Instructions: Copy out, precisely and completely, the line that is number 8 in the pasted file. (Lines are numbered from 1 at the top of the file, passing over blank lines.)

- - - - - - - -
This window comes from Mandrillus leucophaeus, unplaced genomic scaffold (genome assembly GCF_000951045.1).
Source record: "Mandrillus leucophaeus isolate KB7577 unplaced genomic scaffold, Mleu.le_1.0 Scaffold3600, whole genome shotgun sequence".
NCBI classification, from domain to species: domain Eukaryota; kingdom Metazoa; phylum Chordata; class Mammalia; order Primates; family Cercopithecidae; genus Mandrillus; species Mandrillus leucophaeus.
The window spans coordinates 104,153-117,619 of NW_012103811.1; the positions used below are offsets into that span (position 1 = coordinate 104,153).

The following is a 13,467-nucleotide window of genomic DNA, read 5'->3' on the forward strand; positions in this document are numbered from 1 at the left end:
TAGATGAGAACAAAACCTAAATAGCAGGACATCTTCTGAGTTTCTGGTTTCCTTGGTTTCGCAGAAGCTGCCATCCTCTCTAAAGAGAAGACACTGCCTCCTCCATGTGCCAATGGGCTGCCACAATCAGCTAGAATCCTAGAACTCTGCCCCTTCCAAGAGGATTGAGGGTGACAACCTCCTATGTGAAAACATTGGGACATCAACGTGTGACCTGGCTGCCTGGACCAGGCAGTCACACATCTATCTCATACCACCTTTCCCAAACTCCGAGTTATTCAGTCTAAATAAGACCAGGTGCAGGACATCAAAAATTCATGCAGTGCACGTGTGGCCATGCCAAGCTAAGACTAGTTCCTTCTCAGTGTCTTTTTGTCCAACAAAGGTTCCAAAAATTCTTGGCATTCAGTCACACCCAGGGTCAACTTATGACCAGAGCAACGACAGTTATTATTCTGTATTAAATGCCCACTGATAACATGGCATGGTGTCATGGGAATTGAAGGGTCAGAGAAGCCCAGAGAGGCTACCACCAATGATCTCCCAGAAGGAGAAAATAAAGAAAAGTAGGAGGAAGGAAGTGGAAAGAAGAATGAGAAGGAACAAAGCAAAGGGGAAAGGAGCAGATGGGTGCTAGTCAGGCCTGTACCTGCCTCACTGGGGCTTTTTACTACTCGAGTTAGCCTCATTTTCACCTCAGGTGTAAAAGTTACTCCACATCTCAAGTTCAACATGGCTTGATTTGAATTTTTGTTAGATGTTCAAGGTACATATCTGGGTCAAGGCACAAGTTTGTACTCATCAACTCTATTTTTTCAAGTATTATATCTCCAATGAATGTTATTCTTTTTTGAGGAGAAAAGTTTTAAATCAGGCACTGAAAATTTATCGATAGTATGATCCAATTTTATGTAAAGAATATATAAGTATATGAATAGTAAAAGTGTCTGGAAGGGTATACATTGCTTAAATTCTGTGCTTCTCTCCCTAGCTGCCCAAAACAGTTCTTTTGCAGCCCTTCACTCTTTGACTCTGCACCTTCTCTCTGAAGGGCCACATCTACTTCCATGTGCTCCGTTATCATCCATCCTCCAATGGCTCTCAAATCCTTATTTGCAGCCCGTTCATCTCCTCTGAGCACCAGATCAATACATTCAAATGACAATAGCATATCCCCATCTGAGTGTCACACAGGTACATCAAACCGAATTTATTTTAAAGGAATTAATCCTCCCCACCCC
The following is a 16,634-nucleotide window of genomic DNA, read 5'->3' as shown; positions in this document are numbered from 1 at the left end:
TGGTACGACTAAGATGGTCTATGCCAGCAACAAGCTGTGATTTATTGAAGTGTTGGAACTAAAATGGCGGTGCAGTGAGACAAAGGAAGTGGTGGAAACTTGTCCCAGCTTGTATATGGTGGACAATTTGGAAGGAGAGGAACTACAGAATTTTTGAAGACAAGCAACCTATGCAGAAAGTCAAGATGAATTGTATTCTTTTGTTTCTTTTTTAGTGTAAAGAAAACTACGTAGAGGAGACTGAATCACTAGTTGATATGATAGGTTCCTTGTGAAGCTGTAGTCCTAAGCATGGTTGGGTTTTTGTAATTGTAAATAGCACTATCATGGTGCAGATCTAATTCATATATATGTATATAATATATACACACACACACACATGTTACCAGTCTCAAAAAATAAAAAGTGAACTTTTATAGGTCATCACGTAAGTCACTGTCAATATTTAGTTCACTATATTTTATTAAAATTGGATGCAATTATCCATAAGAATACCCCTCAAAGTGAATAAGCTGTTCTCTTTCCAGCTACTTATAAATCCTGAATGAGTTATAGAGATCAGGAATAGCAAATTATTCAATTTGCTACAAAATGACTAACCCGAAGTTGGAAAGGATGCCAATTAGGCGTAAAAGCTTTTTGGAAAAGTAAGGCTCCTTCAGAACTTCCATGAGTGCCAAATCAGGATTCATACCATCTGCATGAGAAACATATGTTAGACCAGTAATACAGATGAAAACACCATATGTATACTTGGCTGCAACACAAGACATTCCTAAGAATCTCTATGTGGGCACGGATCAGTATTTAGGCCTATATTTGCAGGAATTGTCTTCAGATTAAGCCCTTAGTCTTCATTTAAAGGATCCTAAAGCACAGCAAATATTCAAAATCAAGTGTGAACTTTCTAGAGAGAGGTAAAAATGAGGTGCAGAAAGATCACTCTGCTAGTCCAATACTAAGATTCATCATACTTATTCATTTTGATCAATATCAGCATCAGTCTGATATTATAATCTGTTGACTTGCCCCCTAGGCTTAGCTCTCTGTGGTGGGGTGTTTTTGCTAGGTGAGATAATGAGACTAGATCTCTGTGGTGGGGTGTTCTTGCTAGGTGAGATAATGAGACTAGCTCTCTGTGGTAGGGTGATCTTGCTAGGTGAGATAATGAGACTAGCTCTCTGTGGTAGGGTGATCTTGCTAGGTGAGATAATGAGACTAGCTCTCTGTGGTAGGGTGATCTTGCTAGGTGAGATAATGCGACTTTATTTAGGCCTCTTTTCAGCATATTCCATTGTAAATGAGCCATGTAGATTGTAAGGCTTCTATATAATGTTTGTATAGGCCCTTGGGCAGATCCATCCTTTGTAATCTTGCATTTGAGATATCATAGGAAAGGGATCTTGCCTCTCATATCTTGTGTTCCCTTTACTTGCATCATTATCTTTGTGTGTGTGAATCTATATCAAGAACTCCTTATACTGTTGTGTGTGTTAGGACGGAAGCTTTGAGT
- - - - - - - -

TGGTACGACTAAGATGGTCTATGCCAGCAACAAGCTGTGATTTATTGAAGTGTTGGAACTAAAATGGCGGTGCAGTGAGACAAAGGAAGTGGTGGAAACTTGTCCCAGCTTGTATATGGTGGACAATTTGGAAGGAGAGGAACTACAGAATTTTTGAAGACAAGCAACCTATGCAGAAAGTCAAGATGAATTGTATTCTTTTGTTTCTTTTTTAGTGTAAAGAAAACTACGTAGAGGAGACTGAATCACTAGTTGATATGATAGGTTCCTTGTGAAGCTGTAGTCCTAAGCATGGTTGGGTTTTTGTAATTGTAAATAGCACTATCATGGTGCAGATCTAATTCATATATATGTATATAATATATACACACACACACACATGTTACCAGTCTCAAAAAATAAAAAGTGAACTTTTATAGGTCATCACGTAAGTCACTGTCAATATTTAGTTCACTATATTTTATTAAAATTGGATGCAATTATCCATAAGAATACCCCTCAAAGTGAATAAGCTGTTCTCTTTCCAGCTACTTATAAATCCTGAATGAGTTATAGAGATCAGGAATAGCAAATTATTCAATTTGCTACAAAATGACTAACCCGAAGTTGGAAAGGATGCCAATTAGGCGTAAAAGCTTTTTGGAAAAGTAAGGCTCCTTCAGAACTTCCATGAGTGCCAAATCAGGATTCATACCATCTGCATGAGAAACATATGTTAGACCAGTAATACAGATGAAAACACCATATGTATACTTGGCTGCAACACAAGACATTCCTAAGAATCTCTATGTGGGCACGGATCAGTATTTAGGCCTATATTTGCAGGAATTGTCTTCAGATTAAGCCCTTAGTCTTCATTTAAAGGATCCTAAAGCACAGCAAATATTCAAAATCAAGTGTGAACTTTCTAGAGAGAGGTAAAAATGAGGTGCAGAAAGATCACTCTGCTAGTCCAATACTAAGATTCATCATACTTATTCATTTTGATCAATATCAGCATCAGTCTGATATTATAATCTGTTGACTTGCCCCCTAGGCTTAGCTCTCTGTGGTGGGGTGTTTTTGCTAGGTGAGATAATGAGACTAGATCTCTGTGGTGGGGTGTTCTTGCTAGGTGAGATAATGAGACTAGCTCTCTGTGGTAGGGTGATCTTGCTAGGTGAGATAATGAGACTAGCTCTCTGTGGTAGGGTGATCTTGCTAGGTGAGATAATGAGACTAGCTCTCTGTGGTAGGGTGATCTTGCTAGGTGAGATAATGCGACTTTATTTAGGCCTCTTTTCAGCATATTCCATTGTAAATGAGCCATGTAGATTGTAAGGCTTCTATATAATGTTTGTATAGGCCCTTGGGCAGATCCATCCTTTGTAATCTTGCATTTGAGATATCATAGGAAAGGGATCTTGCCTCTCATATCTTGTGTTCCCTTTACTTGCATCATTATCTTTGTGTGTGTGAATCTATATCAAGAACTCCTTATACTGTTGTGTGTGTTAGGACGGAAGCTTTGAGT